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Olga A. Kildisheva, Matthew Cahill, Andrew Olsen, Owen W. Baughman, Jessica Griffen, Magdalena Eshleman, Corinna Riginos, Kevin Badik, Jay Kerby, Kirk W. Davies, Stella M. Copeland, Roxanne Rios, Tony Svejcar, Chad S. Boyd
The sagebrush steppe is one of the most ecologically imperiled ecosystems of North America. Historical destructive land use, exotic species invasion, and frequent, large-scale fires are contributing to rapid landscape‐level conversion from native perennial plant communities to highly degraded systems dominated by invasive annual grasses. Approximately half of the sagebrush steppe has already been lost, and this loss is continuing at a rapid rate. While seeding efforts to re-establish native plant communities have been ongoing for several decades, restoration failures can exceed 95% and germination and emergence are often the most critical phases in determining plant establishment success. Failures are due to a number of barriers, including competition from invasive annual grasses, freezing-induced mortality of newly emerged seedlings, drought, and many others. As part of the Sagebrush Sea Program (a 6-state, multi-organizational partnership, facilitated by The Nature Conservancy), our team is working with agency and industry partners to improve restoration outcomes through the development of seed technologies involving seed pelleting and coating. These seed technologies, designed to target key restoration barriers to plant establishment, may offer an opportunity to improve restoration outcomes across the sagebrush steppe and may be applicable across a range of ecosystems that rely on seed-based restoration. In this presentation we will demonstrate the application of a ‘precision restoration’ framework for seed technology development and share findings from prototype evaluations in both laboratory and field settings.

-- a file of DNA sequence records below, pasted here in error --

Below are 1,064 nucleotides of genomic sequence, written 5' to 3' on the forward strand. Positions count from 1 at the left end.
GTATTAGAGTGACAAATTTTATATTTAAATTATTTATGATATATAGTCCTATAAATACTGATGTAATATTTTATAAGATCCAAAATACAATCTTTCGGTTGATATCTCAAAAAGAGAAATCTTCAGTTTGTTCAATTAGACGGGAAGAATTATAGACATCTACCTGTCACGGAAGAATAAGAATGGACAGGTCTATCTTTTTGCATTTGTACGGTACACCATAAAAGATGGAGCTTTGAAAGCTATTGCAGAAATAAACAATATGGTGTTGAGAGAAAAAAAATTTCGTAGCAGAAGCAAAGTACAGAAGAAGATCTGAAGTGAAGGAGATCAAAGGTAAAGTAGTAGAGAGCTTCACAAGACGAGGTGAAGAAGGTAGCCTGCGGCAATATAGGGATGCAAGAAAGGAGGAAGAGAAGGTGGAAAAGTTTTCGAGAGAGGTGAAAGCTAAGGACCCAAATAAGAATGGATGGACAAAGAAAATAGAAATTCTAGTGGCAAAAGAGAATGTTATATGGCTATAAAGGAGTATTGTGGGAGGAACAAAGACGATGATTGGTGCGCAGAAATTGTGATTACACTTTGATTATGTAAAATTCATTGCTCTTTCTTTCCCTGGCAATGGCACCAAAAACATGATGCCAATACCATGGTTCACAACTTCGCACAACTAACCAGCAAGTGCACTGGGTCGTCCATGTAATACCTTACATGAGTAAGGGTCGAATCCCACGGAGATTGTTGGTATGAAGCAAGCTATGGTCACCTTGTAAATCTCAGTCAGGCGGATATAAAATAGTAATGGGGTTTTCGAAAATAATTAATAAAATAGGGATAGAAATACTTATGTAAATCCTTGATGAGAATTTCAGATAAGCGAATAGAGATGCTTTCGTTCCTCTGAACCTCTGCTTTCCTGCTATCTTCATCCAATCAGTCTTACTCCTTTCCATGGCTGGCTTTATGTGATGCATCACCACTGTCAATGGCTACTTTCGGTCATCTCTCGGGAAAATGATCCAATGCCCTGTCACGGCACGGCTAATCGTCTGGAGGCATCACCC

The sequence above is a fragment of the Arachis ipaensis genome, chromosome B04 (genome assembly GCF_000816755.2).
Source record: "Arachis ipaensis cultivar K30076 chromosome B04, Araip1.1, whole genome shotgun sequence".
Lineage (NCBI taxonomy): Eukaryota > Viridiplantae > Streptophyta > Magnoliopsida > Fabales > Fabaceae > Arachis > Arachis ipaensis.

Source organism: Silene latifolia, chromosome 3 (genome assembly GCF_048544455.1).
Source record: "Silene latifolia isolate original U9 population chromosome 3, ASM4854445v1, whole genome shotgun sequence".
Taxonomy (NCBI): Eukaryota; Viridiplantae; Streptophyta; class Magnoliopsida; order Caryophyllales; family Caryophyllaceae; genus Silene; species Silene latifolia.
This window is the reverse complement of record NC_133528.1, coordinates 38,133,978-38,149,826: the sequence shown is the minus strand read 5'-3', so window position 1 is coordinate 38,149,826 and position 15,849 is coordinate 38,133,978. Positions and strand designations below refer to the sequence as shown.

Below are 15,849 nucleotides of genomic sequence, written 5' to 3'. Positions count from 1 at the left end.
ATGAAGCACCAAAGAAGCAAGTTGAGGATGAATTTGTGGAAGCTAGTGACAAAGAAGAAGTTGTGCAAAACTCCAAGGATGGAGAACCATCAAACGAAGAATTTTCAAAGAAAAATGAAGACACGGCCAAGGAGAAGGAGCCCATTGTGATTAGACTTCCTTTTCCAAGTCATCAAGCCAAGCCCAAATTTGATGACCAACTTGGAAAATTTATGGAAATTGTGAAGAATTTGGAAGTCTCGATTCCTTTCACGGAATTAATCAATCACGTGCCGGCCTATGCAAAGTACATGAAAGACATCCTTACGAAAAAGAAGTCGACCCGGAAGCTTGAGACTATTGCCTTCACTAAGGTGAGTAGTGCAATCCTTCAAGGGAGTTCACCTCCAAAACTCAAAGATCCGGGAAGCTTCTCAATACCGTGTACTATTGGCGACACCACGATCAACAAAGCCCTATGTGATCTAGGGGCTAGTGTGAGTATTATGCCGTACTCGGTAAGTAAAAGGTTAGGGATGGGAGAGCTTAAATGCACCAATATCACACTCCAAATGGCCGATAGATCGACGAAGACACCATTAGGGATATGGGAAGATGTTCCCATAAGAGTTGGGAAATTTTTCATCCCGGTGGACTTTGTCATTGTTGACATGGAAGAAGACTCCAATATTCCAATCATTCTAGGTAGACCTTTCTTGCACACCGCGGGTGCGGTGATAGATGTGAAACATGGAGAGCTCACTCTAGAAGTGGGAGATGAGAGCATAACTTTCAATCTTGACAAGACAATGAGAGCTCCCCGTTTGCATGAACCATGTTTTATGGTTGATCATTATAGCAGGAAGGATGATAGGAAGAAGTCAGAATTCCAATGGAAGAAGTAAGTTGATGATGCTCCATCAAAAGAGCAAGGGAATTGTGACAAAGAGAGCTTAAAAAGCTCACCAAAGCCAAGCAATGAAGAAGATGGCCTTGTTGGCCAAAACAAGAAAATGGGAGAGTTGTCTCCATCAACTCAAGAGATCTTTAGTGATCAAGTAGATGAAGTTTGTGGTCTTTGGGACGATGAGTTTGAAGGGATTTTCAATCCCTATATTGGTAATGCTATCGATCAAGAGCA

Conference Presentation, SER2021
Pre-approved for CECs under SER's CERP program